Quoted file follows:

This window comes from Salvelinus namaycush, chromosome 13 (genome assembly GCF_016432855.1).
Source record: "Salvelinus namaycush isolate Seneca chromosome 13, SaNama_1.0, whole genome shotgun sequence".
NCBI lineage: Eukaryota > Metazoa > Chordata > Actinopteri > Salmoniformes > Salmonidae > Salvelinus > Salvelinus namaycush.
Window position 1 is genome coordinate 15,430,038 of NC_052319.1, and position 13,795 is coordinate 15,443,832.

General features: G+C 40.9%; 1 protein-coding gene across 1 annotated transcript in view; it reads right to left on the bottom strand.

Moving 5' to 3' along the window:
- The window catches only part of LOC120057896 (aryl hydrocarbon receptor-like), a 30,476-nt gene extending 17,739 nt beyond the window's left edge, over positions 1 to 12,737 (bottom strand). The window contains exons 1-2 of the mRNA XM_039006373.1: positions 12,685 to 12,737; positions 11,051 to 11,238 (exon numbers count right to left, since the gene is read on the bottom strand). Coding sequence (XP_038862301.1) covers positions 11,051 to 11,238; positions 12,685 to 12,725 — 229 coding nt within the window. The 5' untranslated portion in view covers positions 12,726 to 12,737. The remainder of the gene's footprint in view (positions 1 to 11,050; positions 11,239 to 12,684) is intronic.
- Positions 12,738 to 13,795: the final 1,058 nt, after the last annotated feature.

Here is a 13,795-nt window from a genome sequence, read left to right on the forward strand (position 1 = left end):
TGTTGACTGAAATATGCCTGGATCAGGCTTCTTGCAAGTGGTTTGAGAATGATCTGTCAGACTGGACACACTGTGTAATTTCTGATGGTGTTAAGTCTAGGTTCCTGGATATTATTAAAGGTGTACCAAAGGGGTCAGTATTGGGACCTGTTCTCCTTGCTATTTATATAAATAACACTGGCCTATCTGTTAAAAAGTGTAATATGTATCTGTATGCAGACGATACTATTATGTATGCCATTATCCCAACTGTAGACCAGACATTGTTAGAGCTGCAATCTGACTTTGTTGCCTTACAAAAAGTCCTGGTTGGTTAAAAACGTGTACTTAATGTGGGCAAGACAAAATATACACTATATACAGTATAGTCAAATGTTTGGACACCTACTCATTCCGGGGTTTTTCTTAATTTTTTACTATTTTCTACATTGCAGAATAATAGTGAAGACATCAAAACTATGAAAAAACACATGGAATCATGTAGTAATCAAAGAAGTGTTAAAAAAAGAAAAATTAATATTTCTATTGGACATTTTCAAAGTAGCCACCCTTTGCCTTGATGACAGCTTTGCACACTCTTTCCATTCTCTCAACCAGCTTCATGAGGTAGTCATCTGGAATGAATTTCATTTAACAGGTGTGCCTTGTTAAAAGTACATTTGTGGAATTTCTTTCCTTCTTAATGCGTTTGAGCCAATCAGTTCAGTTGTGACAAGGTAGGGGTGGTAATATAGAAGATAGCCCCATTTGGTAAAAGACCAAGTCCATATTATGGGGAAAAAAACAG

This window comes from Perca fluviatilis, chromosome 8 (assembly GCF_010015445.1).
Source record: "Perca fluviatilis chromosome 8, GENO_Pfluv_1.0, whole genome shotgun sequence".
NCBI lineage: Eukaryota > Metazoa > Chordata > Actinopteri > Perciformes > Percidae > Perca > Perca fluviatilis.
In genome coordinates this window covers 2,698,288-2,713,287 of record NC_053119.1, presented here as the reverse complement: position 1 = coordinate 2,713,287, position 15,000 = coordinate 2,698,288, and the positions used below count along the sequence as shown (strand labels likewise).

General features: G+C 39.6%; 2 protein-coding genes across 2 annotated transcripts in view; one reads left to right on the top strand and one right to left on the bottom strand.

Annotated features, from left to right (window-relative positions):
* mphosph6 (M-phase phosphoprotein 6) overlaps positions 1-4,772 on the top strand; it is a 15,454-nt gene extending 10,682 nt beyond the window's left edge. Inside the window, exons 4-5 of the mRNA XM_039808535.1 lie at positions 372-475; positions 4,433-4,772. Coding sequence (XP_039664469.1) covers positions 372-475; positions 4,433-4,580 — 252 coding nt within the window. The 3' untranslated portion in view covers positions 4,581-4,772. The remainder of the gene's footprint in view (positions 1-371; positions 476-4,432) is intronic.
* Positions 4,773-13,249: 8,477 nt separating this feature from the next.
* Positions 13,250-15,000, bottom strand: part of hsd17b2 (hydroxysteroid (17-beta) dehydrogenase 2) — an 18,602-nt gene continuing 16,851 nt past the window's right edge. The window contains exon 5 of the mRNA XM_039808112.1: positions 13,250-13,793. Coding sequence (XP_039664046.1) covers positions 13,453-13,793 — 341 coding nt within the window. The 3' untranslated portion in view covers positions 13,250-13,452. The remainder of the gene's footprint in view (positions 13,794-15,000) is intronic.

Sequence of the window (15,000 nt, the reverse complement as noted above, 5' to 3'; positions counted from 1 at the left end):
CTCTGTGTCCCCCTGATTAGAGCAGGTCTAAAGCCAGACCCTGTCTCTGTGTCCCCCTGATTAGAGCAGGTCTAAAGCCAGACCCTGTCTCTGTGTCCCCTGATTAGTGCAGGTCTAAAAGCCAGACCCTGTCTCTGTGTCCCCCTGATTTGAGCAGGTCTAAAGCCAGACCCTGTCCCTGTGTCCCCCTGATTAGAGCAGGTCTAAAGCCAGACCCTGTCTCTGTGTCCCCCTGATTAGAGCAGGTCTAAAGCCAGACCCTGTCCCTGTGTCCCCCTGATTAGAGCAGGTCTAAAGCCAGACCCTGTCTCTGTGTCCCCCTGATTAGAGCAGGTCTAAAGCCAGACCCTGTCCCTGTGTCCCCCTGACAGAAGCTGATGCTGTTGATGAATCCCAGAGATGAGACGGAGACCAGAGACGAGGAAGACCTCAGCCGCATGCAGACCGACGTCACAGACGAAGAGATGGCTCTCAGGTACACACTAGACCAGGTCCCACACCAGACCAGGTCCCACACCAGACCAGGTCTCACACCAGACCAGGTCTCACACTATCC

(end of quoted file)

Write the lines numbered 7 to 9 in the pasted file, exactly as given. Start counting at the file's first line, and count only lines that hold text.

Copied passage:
- The window catches only part of LOC120057896 (aryl hydrocarbon receptor-like), a 30,476-nt gene extending 17,739 nt beyond the window's left edge, over positions 1 to 12,737 (bottom strand). The window contains exons 1-2 of the mRNA XM_039006373.1: positions 12,685 to 12,737; positions 11,051 to 11,238 (exon numbers count right to left, since the gene is read on the bottom strand). Coding sequence (XP_038862301.1) covers positions 11,051 to 11,238; positions 12,685 to 12,725 — 229 coding nt within the window. The 5' untranslated portion in view covers positions 12,726 to 12,737. The remainder of the gene's footprint in view (positions 1 to 11,050; positions 11,239 to 12,684) is intronic.
- Positions 12,738 to 13,795: the final 1,058 nt, after the last annotated feature.

Here is a 13,795-nt window from a genome sequence, read left to right on the forward strand (position 1 = left end):